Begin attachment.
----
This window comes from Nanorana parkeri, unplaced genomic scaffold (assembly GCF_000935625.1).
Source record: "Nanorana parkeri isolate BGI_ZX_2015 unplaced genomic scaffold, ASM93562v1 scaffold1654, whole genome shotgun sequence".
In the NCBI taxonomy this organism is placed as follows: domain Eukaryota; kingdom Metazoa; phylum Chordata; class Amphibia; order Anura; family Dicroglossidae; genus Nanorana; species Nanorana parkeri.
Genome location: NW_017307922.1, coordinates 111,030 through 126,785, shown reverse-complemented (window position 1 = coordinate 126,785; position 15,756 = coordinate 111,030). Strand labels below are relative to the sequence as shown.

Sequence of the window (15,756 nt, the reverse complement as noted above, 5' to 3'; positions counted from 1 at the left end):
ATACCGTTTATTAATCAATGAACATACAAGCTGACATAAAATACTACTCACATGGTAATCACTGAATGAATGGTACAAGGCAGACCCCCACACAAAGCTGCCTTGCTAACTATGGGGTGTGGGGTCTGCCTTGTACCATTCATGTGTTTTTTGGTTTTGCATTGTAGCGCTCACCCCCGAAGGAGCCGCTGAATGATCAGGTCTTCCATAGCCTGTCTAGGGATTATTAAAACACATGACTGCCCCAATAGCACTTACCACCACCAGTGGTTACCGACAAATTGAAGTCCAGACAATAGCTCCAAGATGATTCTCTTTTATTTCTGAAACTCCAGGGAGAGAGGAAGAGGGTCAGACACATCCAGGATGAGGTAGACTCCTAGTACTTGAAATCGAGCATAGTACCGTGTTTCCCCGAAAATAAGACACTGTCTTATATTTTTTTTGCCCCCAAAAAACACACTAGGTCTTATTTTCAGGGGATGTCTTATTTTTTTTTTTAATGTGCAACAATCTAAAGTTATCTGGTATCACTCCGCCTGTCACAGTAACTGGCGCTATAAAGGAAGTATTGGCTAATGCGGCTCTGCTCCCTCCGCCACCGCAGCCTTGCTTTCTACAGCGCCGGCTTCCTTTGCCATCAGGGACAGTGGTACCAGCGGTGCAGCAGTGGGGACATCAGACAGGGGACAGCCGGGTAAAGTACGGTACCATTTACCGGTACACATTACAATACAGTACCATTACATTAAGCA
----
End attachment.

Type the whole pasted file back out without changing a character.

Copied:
This window comes from Nanorana parkeri, unplaced genomic scaffold (assembly GCF_000935625.1).
Source record: "Nanorana parkeri isolate BGI_ZX_2015 unplaced genomic scaffold, ASM93562v1 scaffold1654, whole genome shotgun sequence".
In the NCBI taxonomy this organism is placed as follows: domain Eukaryota; kingdom Metazoa; phylum Chordata; class Amphibia; order Anura; family Dicroglossidae; genus Nanorana; species Nanorana parkeri.
Genome location: NW_017307922.1, coordinates 111,030 through 126,785, shown reverse-complemented (window position 1 = coordinate 126,785; position 15,756 = coordinate 111,030). Strand labels below are relative to the sequence as shown.

Sequence of the window (15,756 nt, the reverse complement as noted above, 5' to 3'; positions counted from 1 at the left end):
ATACCGTTTATTAATCAATGAACATACAAGCTGACATAAAATACTACTCACATGGTAATCACTGAATGAATGGTACAAGGCAGACCCCCACACAAAGCTGCCTTGCTAACTATGGGGTGTGGGGTCTGCCTTGTACCATTCATGTGTTTTTTGGTTTTGCATTGTAGCGCTCACCCCCGAAGGAGCCGCTGAATGATCAGGTCTTCCATAGCCTGTCTAGGGATTATTAAAACACATGACTGCCCCAATAGCACTTACCACCACCAGTGGTTACCGACAAATTGAAGTCCAGACAATAGCTCCAAGATGATTCTCTTTTATTTCTGAAACTCCAGGGAGAGAGGAAGAGGGTCAGACACATCCAGGATGAGGTAGACTCCTAGTACTTGAAATCGAGCATAGTACCGTGTTTCCCCGAAAATAAGACACTGTCTTATATTTTTTTTGCCCCCAAAAAACACACTAGGTCTTATTTTCAGGGGATGTCTTATTTTTTTTTTTAATGTGCAACAATCTAAAGTTATCTGGTATCACTCCGCCTGTCACAGTAACTGGCGCTATAAAGGAAGTATTGGCTAATGCGGCTCTGCTCCCTCCGCCACCGCAGCCTTGCTTTCTACAGCGCCGGCTTCCTTTGCCATCAGGGACAGTGGTACCAGCGGTGCAGCAGTGGGGACATCAGACAGGGGACAGCCGGGTAAAGTACGGTACCATTTACCGGTACACATTACAATACAGTACCATTACATTAAGCA